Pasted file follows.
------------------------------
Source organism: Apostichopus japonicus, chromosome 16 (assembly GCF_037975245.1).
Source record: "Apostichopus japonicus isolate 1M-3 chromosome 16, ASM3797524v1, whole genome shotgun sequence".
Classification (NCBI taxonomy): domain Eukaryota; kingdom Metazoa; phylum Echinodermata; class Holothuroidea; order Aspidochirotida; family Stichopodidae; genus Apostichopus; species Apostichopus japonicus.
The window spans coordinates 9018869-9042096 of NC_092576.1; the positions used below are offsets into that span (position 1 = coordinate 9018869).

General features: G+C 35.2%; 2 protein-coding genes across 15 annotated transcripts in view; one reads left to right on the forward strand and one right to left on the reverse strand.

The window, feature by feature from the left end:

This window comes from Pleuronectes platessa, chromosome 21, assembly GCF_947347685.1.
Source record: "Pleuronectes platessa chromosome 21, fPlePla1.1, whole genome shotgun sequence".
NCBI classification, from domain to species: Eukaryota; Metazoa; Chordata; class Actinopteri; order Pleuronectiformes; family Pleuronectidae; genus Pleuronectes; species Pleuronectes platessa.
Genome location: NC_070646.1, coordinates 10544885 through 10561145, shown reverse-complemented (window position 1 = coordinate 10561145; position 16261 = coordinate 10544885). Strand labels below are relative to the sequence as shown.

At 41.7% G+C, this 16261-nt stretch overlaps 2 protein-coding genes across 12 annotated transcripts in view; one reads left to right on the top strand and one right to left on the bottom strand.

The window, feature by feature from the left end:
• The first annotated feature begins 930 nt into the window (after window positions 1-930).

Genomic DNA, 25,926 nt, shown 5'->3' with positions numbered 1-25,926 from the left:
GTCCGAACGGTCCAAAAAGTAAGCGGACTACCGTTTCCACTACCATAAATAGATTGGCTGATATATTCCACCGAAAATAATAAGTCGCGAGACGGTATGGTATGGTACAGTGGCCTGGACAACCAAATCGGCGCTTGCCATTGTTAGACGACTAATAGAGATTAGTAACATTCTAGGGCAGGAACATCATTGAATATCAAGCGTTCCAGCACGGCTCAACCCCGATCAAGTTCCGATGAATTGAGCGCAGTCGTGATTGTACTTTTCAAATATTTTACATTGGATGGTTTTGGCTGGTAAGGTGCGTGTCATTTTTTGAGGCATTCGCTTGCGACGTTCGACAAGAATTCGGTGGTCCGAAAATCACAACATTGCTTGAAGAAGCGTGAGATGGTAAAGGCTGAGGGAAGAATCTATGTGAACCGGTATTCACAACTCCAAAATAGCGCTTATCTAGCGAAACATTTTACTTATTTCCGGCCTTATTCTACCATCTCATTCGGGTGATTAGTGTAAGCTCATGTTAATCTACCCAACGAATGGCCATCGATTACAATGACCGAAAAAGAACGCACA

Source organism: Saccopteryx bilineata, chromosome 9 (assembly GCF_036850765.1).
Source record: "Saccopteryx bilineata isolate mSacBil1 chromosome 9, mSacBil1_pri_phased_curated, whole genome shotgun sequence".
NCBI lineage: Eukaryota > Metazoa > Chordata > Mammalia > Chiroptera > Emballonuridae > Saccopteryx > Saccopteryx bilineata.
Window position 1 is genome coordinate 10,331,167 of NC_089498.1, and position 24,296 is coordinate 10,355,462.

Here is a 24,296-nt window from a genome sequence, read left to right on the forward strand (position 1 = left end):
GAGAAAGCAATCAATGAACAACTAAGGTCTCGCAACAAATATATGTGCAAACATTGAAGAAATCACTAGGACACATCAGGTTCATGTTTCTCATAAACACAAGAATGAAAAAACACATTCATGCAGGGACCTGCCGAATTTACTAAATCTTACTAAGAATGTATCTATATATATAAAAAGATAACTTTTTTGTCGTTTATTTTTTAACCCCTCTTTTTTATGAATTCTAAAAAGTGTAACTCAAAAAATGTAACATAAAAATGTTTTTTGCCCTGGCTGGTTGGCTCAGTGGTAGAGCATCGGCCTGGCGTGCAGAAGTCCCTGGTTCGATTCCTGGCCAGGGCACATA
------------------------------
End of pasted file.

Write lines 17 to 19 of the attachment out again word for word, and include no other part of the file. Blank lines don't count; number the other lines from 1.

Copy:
Source record: "Saccopteryx bilineata isolate mSacBil1 chromosome 9, mSacBil1_pri_phased_curated, whole genome shotgun sequence".
NCBI lineage: Eukaryota > Metazoa > Chordata > Mammalia > Chiroptera > Emballonuridae > Saccopteryx > Saccopteryx bilineata.
Window position 1 is genome coordinate 10,331,167 of NC_089498.1, and position 24,296 is coordinate 10,355,462.